Mobile Business: Comparing Mobile Sites and Native Apps

StockSnap_B5JWCLRCLAMobile sites are simple. Mobile apps are trendy. How can you get the most out of your mobile marketing?

It’s hard to overstate the importance of a mobile presence in 2017.

Businesses are constantly searching for new ways to optimize mobile experiences for their users, given how quickly mobile use is overtaking traditional browsing. A few years ago, this meant ensuring your website was tailored for your mobile users, but these days, a basic mobile site might not be enough.

When creating a powerful mobile experience, businesses are at a crossroads between choosing a mobile site and going the extra mile with a dedicated mobile app. Both options feature unique benefits for your users. As always, one choice isn’t necessarily better than the other—it all depends on what your business needs and what your business has.

Let’s review the pros and cons of each option.

Mobile Websites

We all know about mobile sites. If your business doesn’t yet have one, you’re way behind the curve.

Mobile sites are web pages optimized for viewing on smart phones and tablets. These pages are generally built with responsive features that let the page automatically adapt to various screen sizes—a must-have for an effortless mobile browsing experience.

Why You Want It

Responsive mobile websites are essential in a world where over half of all searches occur on mobile devices. As the mobile push has been underway for several years now, creating dedicated mobile sites is easier and more affordable than ever before. These are the two biggest advantages of mobile sites:

  • Ease – Mobile sites are common, and you shouldn’t have any trouble finding qualified developers who can handle the task. Plus, launching a mobile site is a fast. Emerging businesses can get a quick start when building their online presence.
  • Cost – Adapting a website for mobile, or even building an entirely new mobile site, is relatively inexpensive. Cash-strapped businesses can build a mobile presence on a budget.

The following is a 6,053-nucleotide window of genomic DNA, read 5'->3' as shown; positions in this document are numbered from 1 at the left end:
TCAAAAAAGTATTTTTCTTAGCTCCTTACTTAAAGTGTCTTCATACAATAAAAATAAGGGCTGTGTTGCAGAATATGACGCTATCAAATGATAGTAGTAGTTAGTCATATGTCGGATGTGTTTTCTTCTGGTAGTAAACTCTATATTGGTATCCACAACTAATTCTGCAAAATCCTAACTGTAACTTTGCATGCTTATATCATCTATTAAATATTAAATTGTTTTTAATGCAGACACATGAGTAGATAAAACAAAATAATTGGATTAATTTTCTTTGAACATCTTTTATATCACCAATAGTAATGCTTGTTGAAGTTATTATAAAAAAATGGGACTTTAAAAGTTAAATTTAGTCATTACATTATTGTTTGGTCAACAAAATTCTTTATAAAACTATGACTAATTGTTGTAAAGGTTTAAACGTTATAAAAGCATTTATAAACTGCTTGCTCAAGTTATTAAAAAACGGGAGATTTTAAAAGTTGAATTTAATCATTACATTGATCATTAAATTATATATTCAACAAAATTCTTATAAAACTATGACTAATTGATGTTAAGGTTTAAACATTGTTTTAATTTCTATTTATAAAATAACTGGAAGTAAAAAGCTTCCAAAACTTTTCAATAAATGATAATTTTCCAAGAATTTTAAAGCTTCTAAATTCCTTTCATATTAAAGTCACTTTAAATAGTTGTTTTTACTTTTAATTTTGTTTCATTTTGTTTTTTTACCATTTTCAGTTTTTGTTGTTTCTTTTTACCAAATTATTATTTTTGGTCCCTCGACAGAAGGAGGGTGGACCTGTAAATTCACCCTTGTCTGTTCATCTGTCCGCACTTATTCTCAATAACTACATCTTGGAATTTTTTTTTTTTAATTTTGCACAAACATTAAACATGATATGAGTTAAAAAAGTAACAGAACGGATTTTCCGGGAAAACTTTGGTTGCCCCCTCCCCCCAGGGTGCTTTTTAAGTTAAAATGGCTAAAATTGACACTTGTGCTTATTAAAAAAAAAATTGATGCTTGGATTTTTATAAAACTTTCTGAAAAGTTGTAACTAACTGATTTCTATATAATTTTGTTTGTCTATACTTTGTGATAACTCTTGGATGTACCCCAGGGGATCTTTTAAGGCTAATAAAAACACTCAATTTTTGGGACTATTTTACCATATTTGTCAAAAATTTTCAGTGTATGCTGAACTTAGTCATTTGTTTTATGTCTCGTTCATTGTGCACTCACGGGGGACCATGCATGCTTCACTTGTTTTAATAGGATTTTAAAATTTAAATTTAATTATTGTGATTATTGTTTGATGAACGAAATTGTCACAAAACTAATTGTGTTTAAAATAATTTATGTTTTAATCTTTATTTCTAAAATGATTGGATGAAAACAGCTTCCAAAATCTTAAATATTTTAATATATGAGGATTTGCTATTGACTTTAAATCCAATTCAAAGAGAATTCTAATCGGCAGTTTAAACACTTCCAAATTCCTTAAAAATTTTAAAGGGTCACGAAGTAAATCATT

Why You May Want to Pass

Now, fully responsive web design may be a necessity for online business but when compared against native mobile apps, it tends to fall short. Even sites with great mobile design can be difficult to see on small screens, and resource-intensive pages can take a long time to load.

Mobile design is a response to the high popularity of mobile browsing—as such, it’s an example of function following form. Not ideal for the user experience.

Mobile App Development

Mobile applications, on the other hand, are a perfect example of form following function.

Mobile apps are built from the ground up to perform on mobile devices. As the code is uniquely designed for the mobile viewer, native apps offer a user experience that web pages can’t usually match. And the industry is on the rise: Mobile app revenues in the U.S. are projected to reach nearly 189 billion by 2020.

Why You Want It

There’s plenty to love about native mobile apps.

  • Speed: Mobile apps are optimized to perform quickly and don’t feature any unnecessary page elements that slow it down. Efficiency is the name of the game—apps exemplify the best mobile design available to business owners these days.
  • Function: Just as native app customization allows for faster performance than mobile pages, functionality is increased as well. Native apps can integrate with other tools, programs, and settings within a mobile device to offer advanced features and streamlined user experiences. Also, native apps don’t require internet connections to work, unlike mobile web pages.

In addition to speed and functionality, mobile apps give businesses unique ways to reach users. Apps are a great way to build brand recognition, they can easily integrate with advertisers, and they greatly improve brand visibility when housed on a mobile device’s home page.

Why You May Want to Pass

Applications are great, but there are some caveats to their use:

  • Expense: Mobile applications are a newer technology than mobile sites and are generally more costly to create.
  • Complexity: From a user-experience standpoint, mobile apps are ideal. From a design standpoint, they can be challenging. Mobile app development is complex and usually requires extensive testing before being ready for launch.
  • Lack of Need: Some industries (like social media or ecommerce) can benefit from mobile apps, but this isn’t the case for every enterprise. It’s not worth paying for a mobile app just to have one. Apps are specific tools that can enhance brand visibility and sales, but if you can’t think of how an app will specifically improve your business, you might want to pass.

Mobile Sites vs. Mobile Apps

At the end of the day, the choice between mobile web design and mobile apps is one of preference.

Some businesses have both. Some businesses choose to forgo the app and stick with a mobile site. Some have neither. (Not recommended!)

Take a look at your business model and see if a mobile app would be a useful addition to your digital presence. They can be expensive and complex to develop, but as many social media networks and online retailers have found, native apps can be a powerful addition to your marketing arsenal.

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